In District 3, Jim Brass is the sole candidate for the available council seat. The new term will be his fourth. He and his family have lived in Murray for about 30 years and have enjoyed the sense of community.
“It’s really not a small town, but it’s got that feel,” said Brass. “It feels like a small, tight community.”
Downtown revitalization and infrastructure, particularly roads, are what Brass sees as Murray’s biggest challenges. Those two issues will be his priorities in his next term.
“You get one shot at something that’s going to be there for 50 to 100 years,” said Brass, referring to the need to improve Murray’s downtown.
When reflecting on past successes on the council, Brass recalls the difficult decisions brought about by the recent recession.
“When the economy nosedived in 2008, we were able to maintain services; we didn’t have to lay off any people,” said Brass. “We could keep things going without raising property tax. The council and the city and our employees stepped up and we made the cuts we needed to ride this thing through, and now we’re back in really good financial shape.”
Brass wants to continue to be on the council as a way of giving back to a city that has been kind to him, going all the way back to when he began operating a business in Murray before moving here.
Brass believes that a councilmember’s most important responsibilities are to provide for the health, safety and welfare of city residents. This includes providing the services they need, providing a high quality of service and spending responsibly.
Experience is what Brass feels most qualifies him to serve on the council. Murray provides its own police, fire, water, sewer and power services, and Brass has background in many of those areas, particularly power.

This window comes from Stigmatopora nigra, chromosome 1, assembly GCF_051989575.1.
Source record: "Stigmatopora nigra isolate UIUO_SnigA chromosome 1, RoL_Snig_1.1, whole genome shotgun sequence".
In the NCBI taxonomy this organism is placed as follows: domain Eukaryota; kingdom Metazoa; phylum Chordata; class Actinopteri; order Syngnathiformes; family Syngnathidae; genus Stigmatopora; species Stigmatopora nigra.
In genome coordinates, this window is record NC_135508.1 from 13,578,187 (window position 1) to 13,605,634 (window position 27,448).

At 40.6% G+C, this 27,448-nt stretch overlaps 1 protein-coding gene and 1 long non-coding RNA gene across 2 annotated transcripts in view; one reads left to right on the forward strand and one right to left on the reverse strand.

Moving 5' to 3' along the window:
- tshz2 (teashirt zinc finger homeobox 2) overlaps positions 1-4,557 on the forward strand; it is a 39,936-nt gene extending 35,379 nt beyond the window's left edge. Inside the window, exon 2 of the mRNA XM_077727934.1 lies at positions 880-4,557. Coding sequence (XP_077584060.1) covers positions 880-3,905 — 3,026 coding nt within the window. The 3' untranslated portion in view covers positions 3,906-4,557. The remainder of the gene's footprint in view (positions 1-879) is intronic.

In District 5, Brett Hales is seeking his second term on the council. He has lived with his family in Murray for about 27 years, and appreciates the closeness of community he finds here.
Hales sees Utopia, the much-maligned fiber optic system, as Murray’s biggest challenge. He feels that the city has given enough money to the project and wants to find a way to remove the burden from Murray residents.
During his service to date, Hales is most pleased with having kept finances in check, keeping taxes low, and working within the city budget. Keeping things in budget would continue to be one of his priorities.
Hales has thoroughly enjoyed his first term on the council and the progress of the city. He feels that there is a very transparent relationship between the council and city administration, and also enjoys working with individual residents.
Hales believes a councilmember’s most important responsibility is honesty, and to promote trust between the council and city residents.
“They voted for me to be their voice, and not for me to throw my own opinion in,” said Hales.
His track record is what Hales believes most qualifies him to continue to be on the council.
“If you’ve liked the last four years, and that we’ve kept taxes low and have been responsible with finances, and you’re seeing improvement, and you want to have somebody you can trust and someone that’s transparent, then vote for me,” said Hales.
Challenging Hales in District 5 is Hal Johnson. At press time, Johnson could not be reached for comment.
What issues are most important to you when voting for a city council member? What questions would you like the candidates to answer? Send your ideas to firstname.lastname@example.org.